Archived Story

It’s a strange, strange world

Published 10:39am Tuesday, February 21, 2012

It has been checked and double checked on snopes.com, so it must be true….Whitney Houston is dead.

The much loved singer, the owner of six Grammy awards and a pair of Emmys, was found dead Feb. 11 in a bathtub inside her room at the Beverly Hilton Hotel in Beverly Hills, CA. It’s been rumored that a deadly mixture of drugs and alcohol led to her death.

About the only way one would have missed all the countless TV shows dedicated to Houston’s memory last week was you were totally blinded by either the courthouse issue in Hertford County or the high school merger over in Northampton.

Houston’s story of her rise to fame and fall from glory has been plastered all over the digital and print media for a week. According to my unofficial count while scanning the TV on Saturday, Feb. 18, her funeral was carried by at least five networks.

I’ve always been intrigued by the fascination Americans, and others worldwide, have for movie stars, singers and the like. And it seems that the more dirty laundry made public on these media darlings, the more people seem to gravitate towards them.

It’s no doubt that Whitney Houston was a gifted singer. That voice earned her the distinction of being the most awarded female recording artist of all time, according to Guinness World Records, with a total of 415 awards stretched out over her career. Included in that lot are 22 American Music Awards, the all-time record for a female solo artist. She captured a single-year record 11 Billboard Music Awards in 1993.

While Ms. Houston certainly left her mark on the music world, I wasn’t among her many loyal fans. My respect for her dwindled after learning that her stirring rendition of the “Star Spangled Banner” during the 1991 Super Bowl played in Tampa, Florida was a lip synch. Her version of our American anthem was indeed a beautifully crafted piece, only it was done in a studio and not performed live.

To me, as the son of a World War II veteran who bravely defended his country on the battlefields of France and Germany, if Whitney Houston wasn’t brave enough to stand on that field – without the presence of bullets flying around her – and belt out a live version of that song, then that’s a disgrace of our men and women in uniform who place their lives in harm’s way. The blood they shed wasn’t fake.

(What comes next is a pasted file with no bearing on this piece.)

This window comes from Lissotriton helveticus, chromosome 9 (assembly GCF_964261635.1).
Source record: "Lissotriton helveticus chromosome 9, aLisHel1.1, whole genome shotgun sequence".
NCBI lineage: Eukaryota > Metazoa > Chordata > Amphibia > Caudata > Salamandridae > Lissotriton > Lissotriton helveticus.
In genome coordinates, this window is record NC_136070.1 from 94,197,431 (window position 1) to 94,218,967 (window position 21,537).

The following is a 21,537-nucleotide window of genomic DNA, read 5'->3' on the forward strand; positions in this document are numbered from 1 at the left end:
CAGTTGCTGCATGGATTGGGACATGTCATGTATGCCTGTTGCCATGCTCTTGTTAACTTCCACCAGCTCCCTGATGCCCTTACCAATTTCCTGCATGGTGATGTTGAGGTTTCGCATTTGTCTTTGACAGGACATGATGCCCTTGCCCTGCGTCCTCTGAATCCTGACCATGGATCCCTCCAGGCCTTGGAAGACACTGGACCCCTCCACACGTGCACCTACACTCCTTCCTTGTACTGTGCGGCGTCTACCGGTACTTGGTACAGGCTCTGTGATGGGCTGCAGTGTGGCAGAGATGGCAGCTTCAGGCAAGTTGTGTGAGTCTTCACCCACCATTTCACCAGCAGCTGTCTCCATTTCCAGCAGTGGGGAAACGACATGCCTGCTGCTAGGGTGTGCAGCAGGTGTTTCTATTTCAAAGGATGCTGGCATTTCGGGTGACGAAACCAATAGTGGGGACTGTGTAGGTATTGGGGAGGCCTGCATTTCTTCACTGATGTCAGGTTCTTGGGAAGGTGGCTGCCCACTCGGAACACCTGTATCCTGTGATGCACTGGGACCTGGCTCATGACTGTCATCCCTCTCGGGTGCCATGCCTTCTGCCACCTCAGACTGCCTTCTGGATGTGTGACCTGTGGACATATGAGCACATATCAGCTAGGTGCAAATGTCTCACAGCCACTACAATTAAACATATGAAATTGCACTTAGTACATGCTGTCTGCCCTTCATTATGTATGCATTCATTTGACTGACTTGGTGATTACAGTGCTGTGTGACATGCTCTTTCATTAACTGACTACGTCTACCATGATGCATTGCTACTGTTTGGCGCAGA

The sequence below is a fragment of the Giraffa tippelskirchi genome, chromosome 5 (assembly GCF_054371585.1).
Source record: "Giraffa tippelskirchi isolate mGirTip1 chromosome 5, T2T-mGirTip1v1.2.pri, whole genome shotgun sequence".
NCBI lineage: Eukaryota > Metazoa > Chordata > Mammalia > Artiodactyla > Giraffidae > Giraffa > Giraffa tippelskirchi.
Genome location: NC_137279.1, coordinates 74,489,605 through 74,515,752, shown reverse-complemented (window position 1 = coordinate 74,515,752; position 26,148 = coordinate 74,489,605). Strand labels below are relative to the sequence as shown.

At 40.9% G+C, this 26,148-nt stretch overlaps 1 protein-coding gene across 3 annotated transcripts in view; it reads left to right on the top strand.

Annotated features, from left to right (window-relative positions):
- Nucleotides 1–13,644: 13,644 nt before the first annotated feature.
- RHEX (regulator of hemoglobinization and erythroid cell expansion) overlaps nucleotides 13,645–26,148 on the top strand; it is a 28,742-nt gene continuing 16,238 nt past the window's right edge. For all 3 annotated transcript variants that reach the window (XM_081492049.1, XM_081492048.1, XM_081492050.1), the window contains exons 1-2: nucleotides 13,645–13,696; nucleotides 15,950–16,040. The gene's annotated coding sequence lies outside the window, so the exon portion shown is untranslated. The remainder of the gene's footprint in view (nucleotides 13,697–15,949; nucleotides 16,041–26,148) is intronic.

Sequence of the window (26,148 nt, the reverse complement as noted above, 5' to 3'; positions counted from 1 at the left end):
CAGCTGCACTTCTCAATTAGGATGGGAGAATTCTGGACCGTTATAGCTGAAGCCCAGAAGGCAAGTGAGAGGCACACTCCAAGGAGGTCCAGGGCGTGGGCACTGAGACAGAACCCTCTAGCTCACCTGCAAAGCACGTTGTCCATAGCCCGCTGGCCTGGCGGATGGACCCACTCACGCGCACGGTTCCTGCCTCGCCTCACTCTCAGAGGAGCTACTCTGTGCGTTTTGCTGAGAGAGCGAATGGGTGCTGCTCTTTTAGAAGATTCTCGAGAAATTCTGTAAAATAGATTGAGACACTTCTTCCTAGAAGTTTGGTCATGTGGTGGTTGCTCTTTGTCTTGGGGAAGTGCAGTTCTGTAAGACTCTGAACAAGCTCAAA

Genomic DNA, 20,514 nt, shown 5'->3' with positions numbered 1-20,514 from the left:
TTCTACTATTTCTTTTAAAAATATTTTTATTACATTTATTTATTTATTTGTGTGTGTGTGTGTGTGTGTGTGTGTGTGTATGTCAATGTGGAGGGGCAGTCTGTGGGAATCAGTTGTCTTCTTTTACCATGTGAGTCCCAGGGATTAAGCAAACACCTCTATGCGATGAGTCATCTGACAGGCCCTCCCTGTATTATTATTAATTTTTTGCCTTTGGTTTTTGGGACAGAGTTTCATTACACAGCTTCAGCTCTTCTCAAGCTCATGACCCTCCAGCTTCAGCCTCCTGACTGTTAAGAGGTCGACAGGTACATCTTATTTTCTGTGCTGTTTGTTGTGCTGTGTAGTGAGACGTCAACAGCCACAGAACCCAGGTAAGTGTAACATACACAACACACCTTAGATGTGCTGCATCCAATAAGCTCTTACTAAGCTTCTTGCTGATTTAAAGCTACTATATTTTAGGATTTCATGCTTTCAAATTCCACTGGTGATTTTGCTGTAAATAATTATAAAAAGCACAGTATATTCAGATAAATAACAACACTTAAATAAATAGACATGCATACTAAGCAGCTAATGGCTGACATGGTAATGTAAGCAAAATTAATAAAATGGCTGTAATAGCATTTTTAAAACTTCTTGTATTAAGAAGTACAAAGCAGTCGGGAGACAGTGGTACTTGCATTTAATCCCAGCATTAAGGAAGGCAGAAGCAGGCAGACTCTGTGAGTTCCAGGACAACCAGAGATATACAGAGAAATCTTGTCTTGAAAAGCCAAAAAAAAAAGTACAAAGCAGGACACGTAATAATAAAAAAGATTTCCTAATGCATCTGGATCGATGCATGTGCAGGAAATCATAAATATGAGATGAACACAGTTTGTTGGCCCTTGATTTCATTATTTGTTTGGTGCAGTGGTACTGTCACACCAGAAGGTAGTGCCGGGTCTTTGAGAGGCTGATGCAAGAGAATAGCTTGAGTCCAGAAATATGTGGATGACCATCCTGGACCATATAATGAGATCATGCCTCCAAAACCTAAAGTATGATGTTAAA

In that vein, Ms. Houston should have heeded the famous words of Major Frederick Blesse, USAF pilot during the Korean War – whose plane was inscribed with “No Guts, No Glory” or those of Sir Winston Churchill who was quoted as saying, “Fear is a reaction. Courage is a decision.”

Yep, Americans are star struck by individuals that can act or sing, but let a true hero die in battle on foreign soil while protecting our freedom and those deaths are just a fleeting thought. We don’t even bat an eye upon hearing that news and surely don’t see hours and hours of TV coverage dedicated to their deaths.

What a strange world we live in.

 

Cal Bryant is Editor of Roanoke-Chowan Publications. He can be contacted at cal.bryant@r-cnews.com or 252-332-7207.

  1. hertford3

    How can Cal Bryant criticize for not honoring those who serve us and every week he makes sure you understand how he feels about our President by begging you to write him. If he wants to support those that served us why doesn’t he write a column. Stop whining everyday Cal.

    Suggest Removal

  2. anytime

    Mr. Bryant I honestly don’t understand your negative reaction toward Whitney Houston. She was performing at the Super Bowl, a sporting event, a football game for gracious sakes. How does it disgrace our men and women in uniform if she lip syncs her own recording of the National Anthem. And I repeat, her own recording. She was not singing at a memorial service for service men and women. She was not singing at a service honoring the armed services or at anything remotely related to the armed services. She was performing prior to a sporting event. How in heaven’s name does that disgrace our service men and women. I utterly fail to see the connection you are trying to make.
    Mr. Bryant there is something strange going on alright and it’s in your head!

    Suggest Removal

  3. concerned

    I did a little research Mr. Bryant, and learned that all of the recent versions of the National Anthem at the Super Bowl are lip-synced or backtracked. The musical directors at Super Bowl insist on it. There is so much money invested it the overall music production they don’t want to take a chance that something will go wrong.
    But if you question Ms.Houston’s ability to sing live in front of a large crowd just go to YouTube and watch and listen and be enthralled by her vocal range. She was arguably one of the five top vocalists ever.

    Suggest Removal

  4. concerned

    Ms. Houston donated all of her share of the proceeds from the sale of her rendition of the National Anthem to The American Red Cross Gulf Crisis Fund. The song sold over one million copies.
    Ms. Houston, in 1991, put together along with HBO a “Welcome Home Heroes” concert for the soldiers fighting in the Persian Gulf and their families. It was a free concert at the Naval Station in Norfolk, VA in front of 3,500 service men and women.
    In 1994, Ms. Houston performed three concerts in South Africa to honor President Nelson Mandela. The funds were donated to various charities around that country.
    In 1990, she established the Whitney Houston Foundation which raises and donates money to children causes.
    I just wanted to give you a more complete perspective of the woman whose character you called into question.

    Suggest Removal

Editor's Picks